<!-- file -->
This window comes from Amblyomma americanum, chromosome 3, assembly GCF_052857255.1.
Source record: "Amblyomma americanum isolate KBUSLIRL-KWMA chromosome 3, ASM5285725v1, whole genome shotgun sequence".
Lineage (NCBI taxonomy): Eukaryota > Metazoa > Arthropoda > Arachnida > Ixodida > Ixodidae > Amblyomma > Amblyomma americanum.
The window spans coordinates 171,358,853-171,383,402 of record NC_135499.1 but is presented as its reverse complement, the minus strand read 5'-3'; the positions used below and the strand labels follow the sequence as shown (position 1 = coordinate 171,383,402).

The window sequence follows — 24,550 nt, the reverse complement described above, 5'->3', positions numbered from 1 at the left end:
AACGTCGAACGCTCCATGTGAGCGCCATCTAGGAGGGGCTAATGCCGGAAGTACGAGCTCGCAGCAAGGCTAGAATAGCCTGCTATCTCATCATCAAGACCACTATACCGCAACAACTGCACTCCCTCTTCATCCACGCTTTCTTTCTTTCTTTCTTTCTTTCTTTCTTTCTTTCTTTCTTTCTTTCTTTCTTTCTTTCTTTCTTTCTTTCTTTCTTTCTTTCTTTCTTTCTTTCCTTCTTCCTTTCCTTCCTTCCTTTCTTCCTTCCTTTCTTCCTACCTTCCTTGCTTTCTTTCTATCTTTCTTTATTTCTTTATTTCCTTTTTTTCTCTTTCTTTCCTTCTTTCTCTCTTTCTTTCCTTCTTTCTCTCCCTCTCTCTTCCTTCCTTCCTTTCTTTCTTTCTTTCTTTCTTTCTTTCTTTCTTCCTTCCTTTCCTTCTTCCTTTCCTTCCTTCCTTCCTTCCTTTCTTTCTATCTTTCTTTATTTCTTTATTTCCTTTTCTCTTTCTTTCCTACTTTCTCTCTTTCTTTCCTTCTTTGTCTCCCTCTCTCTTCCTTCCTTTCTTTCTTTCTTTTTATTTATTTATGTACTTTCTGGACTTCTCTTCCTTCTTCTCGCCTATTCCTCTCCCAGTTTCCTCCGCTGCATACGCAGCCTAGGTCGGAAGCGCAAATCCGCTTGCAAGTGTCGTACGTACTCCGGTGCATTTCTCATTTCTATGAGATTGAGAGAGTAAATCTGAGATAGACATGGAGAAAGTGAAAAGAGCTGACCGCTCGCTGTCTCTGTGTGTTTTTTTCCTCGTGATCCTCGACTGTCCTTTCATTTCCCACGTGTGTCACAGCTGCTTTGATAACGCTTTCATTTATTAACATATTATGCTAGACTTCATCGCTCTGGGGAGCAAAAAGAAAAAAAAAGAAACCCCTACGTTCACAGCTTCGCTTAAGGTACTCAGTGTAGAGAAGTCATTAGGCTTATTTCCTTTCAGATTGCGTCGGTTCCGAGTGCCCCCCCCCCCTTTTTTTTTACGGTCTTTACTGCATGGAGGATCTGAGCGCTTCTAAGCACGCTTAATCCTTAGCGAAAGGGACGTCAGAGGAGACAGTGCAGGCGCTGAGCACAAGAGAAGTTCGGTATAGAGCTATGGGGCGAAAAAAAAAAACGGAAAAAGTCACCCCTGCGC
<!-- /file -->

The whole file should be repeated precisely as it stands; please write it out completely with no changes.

This window comes from Amblyomma americanum, chromosome 3, assembly GCF_052857255.1.
Source record: "Amblyomma americanum isolate KBUSLIRL-KWMA chromosome 3, ASM5285725v1, whole genome shotgun sequence".
Lineage (NCBI taxonomy): Eukaryota > Metazoa > Arthropoda > Arachnida > Ixodida > Ixodidae > Amblyomma > Amblyomma americanum.
The window spans coordinates 171,358,853-171,383,402 of record NC_135499.1 but is presented as its reverse complement, the minus strand read 5'-3'; the positions used below and the strand labels follow the sequence as shown (position 1 = coordinate 171,383,402).

The window sequence follows — 24,550 nt, the reverse complement described above, 5'->3', positions numbered from 1 at the left end:
AACGTCGAACGCTCCATGTGAGCGCCATCTAGGAGGGGCTAATGCCGGAAGTACGAGCTCGCAGCAAGGCTAGAATAGCCTGCTATCTCATCATCAAGACCACTATACCGCAACAACTGCACTCCCTCTTCATCCACGCTTTCTTTCTTTCTTTCTTTCTTTCTTTCTTTCTTTCTTTCTTTCTTTCTTTCTTTCTTTCTTTCTTTCTTTCTTTCTTTCTTTCTTTCTTTCTTTCCTTCTTCCTTTCCTTCCTTCCTTTCTTCCTTCCTTTCTTCCTACCTTCCTTGCTTTCTTTCTATCTTTCTTTATTTCTTTATTTCCTTTTTTTCTCTTTCTTTCCTTCTTTCTCTCTTTCTTTCCTTCTTTCTCTCCCTCTCTCTTCCTTCCTTCCTTTCTTTCTTTCTTTCTTTCTTTCTTTCTTTCTTCCTTCCTTTCCTTCTTCCTTTCCTTCCTTCCTTCCTTCCTTTCTTTCTATCTTTCTTTATTTCTTTATTTCCTTTTCTCTTTCTTTCCTACTTTCTCTCTTTCTTTCCTTCTTTGTCTCCCTCTCTCTTCCTTCCTTTCTTTCTTTCTTTTTATTTATTTATGTACTTTCTGGACTTCTCTTCCTTCTTCTCGCCTATTCCTCTCCCAGTTTCCTCCGCTGCATACGCAGCCTAGGTCGGAAGCGCAAATCCGCTTGCAAGTGTCGTACGTACTCCGGTGCATTTCTCATTTCTATGAGATTGAGAGAGTAAATCTGAGATAGACATGGAGAAAGTGAAAAGAGCTGACCGCTCGCTGTCTCTGTGTGTTTTTTTCCTCGTGATCCTCGACTGTCCTTTCATTTCCCACGTGTGTCACAGCTGCTTTGATAACGCTTTCATTTATTAACATATTATGCTAGACTTCATCGCTCTGGGGAGCAAAAAGAAAAAAAAAGAAACCCCTACGTTCACAGCTTCGCTTAAGGTACTCAGTGTAGAGAAGTCATTAGGCTTATTTCCTTTCAGATTGCGTCGGTTCCGAGTGCCCCCCCCCCCTTTTTTTTTACGGTCTTTACTGCATGGAGGATCTGAGCGCTTCTAAGCACGCTTAATCCTTAGCGAAAGGGACGTCAGAGGAGACAGTGCAGGCGCTGAGCACAAGAGAAGTTCGGTATAGAGCTATGGGGCGAAAAAAAAAAACGGAAAAAGTCACCCCTGCGC